It was just a Tuesday in early September with the Dodgers in town and an imposing, steep climb ahead when Cardinals manager Mike Shildt remained committed to his plan to get Paul Goldschmidt a day off and may have changed the course of the season with a keystroke.
The planned break for Goldschmidt meant a rewrite of the lineup. Rookie Dylan Carlson had moonlighted at No. 3, and here was a chance to nudge him up and take another look at a rising option for No. 3 Shildt had started to eyeball. When the lineup went out to players the night before that Sept. 7th game, typed into the third line: Tyler O’Neill.
He had three hits that night, has not been out of the three spot since, and the Cardinals haven’t been the same.
“I’m not a big believer in coincidence,” Shildt said Sunday morning at Wrigley Field. “I think there’s some cause and effect to that.”
The Cardinals lost that Tuesday game to the Dodgers, and then O’Neill & Co. deadlifted the club, turning a drifting contender into a historic force. O’Neill hit nine home runs, slugged .718, as the Cardinals won 18 of their next 19 games. They return to Busch Stadium on Tuesday for the final regular season homestand and are on a club-record 16 game winning streak. Their coronation as the National League’s second wild-card winner is one win away. Champagne will be in the building Tuesday night.
The day O’Neill moved into the No. 3 slot, the Cardinals languished at 69-68. Four teams in the running for the second, and final, wild card had more wins. Their playoffs odds scraped bottom, at 2.8%, per FanGraphs. In the past 20 days, they have one of the most dynamic offenses in baseball, a Halley’s Comet winning streak, consecutive NL player of the week awards, and those odds — well, they look a lot like the chances of O’Neill staying at No. 3: 100%.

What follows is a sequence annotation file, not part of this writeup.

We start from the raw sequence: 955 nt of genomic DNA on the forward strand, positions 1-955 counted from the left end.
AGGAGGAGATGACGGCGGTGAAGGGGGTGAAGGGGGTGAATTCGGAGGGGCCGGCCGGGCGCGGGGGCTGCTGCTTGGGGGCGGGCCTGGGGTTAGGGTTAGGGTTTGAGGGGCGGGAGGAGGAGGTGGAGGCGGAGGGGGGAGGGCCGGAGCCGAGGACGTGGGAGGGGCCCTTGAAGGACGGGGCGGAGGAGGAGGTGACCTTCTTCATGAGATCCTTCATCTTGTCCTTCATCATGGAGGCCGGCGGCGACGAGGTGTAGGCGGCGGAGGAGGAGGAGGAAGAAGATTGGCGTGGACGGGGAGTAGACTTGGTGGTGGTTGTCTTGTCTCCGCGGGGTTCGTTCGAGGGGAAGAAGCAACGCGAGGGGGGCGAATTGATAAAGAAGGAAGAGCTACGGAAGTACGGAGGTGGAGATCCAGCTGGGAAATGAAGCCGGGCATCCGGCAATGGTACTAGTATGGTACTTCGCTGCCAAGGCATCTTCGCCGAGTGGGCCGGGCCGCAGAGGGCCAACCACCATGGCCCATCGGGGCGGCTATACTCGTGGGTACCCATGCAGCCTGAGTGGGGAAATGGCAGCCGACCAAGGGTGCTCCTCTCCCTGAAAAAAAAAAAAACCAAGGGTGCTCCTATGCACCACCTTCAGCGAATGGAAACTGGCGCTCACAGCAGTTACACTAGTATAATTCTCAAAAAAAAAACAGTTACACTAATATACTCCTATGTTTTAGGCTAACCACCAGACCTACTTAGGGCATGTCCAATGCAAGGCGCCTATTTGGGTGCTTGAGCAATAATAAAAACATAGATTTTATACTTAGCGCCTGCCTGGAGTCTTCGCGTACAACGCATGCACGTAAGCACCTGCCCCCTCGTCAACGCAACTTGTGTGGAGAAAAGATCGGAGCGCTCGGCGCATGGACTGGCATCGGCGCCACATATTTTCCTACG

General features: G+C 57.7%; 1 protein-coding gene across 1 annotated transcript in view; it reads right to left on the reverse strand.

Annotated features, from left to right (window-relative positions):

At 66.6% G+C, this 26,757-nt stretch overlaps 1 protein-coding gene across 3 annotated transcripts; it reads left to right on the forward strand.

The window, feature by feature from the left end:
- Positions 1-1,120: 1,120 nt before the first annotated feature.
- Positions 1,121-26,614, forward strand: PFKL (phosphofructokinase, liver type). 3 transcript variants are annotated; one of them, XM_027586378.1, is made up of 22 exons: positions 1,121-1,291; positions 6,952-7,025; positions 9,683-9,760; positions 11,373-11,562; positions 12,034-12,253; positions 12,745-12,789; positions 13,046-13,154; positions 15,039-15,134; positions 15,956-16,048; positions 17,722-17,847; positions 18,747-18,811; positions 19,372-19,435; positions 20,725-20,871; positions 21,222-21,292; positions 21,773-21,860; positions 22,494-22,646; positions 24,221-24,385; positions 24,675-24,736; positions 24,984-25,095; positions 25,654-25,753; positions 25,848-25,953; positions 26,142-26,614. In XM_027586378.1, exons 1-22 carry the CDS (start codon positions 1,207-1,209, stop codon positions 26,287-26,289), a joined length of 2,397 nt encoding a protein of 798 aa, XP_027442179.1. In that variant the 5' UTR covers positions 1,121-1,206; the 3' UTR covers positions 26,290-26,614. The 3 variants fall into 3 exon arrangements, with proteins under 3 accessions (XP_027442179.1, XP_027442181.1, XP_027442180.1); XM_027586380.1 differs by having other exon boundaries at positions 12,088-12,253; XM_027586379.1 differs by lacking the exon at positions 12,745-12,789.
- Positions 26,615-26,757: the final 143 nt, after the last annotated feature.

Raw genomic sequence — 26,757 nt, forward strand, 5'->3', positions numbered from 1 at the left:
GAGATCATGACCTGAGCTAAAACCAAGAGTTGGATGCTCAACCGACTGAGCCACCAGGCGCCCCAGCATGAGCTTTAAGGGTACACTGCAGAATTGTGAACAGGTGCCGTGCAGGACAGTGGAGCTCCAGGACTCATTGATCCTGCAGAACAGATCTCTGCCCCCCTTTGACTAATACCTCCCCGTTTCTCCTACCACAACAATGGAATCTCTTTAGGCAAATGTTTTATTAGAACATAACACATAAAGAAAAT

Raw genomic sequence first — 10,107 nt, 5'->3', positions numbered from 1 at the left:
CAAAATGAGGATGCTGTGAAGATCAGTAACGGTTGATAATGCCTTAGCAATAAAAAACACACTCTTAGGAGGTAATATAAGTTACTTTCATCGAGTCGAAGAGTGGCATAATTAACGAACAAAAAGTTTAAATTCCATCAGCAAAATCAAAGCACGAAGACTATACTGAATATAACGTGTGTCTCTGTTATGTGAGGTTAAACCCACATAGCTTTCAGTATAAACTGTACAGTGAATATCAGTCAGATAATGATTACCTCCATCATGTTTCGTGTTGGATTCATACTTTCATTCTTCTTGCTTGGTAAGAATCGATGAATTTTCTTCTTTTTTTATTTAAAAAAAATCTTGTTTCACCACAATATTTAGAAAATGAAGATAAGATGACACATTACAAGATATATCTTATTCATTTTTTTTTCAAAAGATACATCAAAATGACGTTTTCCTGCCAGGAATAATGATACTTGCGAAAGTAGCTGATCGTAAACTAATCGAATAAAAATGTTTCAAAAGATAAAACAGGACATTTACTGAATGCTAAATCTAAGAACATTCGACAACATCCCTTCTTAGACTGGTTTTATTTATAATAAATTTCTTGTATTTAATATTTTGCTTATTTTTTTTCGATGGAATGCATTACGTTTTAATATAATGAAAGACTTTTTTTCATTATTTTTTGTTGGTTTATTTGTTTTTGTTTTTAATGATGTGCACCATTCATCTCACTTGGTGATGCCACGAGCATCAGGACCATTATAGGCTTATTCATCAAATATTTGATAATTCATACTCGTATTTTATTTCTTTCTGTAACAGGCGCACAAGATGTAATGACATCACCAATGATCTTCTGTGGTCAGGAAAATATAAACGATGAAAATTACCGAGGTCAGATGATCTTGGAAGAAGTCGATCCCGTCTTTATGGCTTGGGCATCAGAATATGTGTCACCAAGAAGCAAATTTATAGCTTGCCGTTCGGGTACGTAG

“The timing of that move it certainly put an uptick in our offense, right?” said John Mozeliak, president of baseball operations. “I think really what you’re seeing out of Tyler is what we were hoping for when we made that deal (in 2017). Now you’re seeing everything we hoped for — having that middle-order bat. It’s exciting. All of sudden you feel wherever you are in the lineup you have the opportunity to score.”
Another example arrived Monday when Harrison Bader, often the No. 8 hitter in the lineup, won the NL’s player of the week seven days after O’Neill did. Bader hit three home runs in three days as the Cardinals swept a four-game series vs. the rival Cubs. Bader hit .517 for the week and raised his batting average from .246 to .270.
O’Neill’s move to No. 3, sandwiched between Paul Goldschmidt and Nolan Arenado, has become the epicenter of the production rippling from the lineup.
Since Sept. 7, the Cardinals led the majors in runs (120) and have the most home runs (35) in the National League. They lead the NL in runs this month (148) and have seven more homers than any other NL club in September.
Most of their games in this streak have been on the road, where they’ve been stronger offensively, but not with this might. Their .493 slugging percentage as a team ranks second, and if they’re not hitting for extra bases they’re taking them with 16 steals, the second-most in that span. For the first time in club history they have three players with at least seven homers in September, and Bader has six. Goldschmidt and O’Neill rank first and second in runs scored since Sept. 7, with 24 and 22. Arenado joins them as the only trio from the same team to rank in the top 20 for RBIs in that span.